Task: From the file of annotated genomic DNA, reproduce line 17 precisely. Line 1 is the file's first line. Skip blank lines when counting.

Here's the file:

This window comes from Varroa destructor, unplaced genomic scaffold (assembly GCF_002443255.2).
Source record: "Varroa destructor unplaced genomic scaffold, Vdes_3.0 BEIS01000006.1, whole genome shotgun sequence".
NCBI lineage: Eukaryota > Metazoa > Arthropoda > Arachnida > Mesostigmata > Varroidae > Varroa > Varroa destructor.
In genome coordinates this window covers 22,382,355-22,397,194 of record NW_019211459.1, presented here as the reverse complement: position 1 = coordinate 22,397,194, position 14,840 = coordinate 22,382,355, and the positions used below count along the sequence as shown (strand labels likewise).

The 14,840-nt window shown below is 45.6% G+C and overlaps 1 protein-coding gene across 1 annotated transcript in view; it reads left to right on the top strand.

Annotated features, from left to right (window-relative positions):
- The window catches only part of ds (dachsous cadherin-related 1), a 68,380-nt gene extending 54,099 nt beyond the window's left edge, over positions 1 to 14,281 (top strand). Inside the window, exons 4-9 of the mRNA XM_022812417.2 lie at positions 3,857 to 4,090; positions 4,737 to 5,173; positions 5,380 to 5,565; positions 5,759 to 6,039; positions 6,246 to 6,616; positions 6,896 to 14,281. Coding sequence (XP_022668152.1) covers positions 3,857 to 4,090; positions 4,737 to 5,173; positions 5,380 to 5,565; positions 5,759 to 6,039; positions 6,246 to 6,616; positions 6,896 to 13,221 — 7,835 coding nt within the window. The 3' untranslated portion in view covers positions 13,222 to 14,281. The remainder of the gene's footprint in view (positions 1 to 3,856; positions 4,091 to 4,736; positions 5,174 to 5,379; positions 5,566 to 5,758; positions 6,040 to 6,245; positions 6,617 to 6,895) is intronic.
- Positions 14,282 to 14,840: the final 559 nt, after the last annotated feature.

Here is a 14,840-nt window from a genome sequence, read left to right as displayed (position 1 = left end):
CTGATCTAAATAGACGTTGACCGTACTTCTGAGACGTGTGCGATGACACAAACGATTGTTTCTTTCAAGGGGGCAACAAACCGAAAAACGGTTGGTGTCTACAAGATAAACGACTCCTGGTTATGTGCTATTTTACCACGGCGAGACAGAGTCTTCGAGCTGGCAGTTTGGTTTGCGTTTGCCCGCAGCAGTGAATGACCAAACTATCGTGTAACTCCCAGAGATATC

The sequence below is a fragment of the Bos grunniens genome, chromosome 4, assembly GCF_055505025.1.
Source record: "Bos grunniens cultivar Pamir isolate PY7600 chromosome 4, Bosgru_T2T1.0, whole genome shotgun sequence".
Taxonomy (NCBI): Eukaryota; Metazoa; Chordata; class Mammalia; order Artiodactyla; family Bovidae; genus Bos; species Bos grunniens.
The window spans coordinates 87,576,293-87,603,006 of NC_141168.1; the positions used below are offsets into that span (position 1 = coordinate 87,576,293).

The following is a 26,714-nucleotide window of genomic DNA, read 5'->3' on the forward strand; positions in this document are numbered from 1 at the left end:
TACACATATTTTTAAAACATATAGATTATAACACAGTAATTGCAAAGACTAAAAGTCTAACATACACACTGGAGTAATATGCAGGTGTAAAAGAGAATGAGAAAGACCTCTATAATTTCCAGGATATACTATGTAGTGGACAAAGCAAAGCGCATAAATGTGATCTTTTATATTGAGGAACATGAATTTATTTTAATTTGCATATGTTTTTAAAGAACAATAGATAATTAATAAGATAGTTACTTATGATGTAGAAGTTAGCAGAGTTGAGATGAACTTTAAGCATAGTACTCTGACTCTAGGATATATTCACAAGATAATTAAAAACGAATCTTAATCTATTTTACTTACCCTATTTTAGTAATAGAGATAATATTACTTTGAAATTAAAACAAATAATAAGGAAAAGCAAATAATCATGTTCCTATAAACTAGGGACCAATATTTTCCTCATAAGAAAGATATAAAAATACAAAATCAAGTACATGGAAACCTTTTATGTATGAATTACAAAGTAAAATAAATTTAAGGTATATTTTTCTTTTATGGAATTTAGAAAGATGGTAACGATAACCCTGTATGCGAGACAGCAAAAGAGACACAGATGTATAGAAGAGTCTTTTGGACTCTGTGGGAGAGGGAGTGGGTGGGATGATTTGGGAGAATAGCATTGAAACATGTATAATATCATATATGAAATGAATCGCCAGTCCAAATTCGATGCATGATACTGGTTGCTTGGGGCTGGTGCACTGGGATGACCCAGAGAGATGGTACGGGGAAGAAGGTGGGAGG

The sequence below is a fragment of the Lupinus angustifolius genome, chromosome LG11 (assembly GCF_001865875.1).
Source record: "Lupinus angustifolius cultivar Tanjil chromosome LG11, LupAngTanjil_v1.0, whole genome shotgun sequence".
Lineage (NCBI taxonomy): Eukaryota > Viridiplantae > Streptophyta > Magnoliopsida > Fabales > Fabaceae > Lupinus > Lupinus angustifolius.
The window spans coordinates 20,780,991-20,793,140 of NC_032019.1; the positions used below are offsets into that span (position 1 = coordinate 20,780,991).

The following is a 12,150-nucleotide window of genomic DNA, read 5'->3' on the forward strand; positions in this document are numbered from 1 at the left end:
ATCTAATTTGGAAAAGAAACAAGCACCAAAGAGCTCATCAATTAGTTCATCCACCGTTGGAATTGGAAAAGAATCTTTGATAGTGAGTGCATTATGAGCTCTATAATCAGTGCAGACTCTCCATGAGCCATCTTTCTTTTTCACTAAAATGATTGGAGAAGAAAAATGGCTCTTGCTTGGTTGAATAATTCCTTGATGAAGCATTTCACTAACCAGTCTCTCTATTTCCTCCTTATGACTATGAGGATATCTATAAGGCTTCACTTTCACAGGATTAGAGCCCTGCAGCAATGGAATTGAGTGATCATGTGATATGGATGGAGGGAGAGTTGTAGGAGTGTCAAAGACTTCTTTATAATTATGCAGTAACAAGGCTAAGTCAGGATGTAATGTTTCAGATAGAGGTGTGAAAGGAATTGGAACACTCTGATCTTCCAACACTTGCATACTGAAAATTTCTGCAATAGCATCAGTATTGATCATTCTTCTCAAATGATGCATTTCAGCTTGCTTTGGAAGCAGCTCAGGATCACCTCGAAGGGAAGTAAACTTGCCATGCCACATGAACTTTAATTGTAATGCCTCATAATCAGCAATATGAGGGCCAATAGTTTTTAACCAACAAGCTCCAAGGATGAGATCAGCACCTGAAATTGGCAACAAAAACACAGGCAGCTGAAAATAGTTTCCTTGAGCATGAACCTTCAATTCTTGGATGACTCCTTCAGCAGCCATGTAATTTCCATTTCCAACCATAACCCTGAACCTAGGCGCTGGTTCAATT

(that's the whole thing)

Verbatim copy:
The sequence below is a fragment of the Lupinus angustifolius genome, chromosome LG11 (assembly GCF_001865875.1).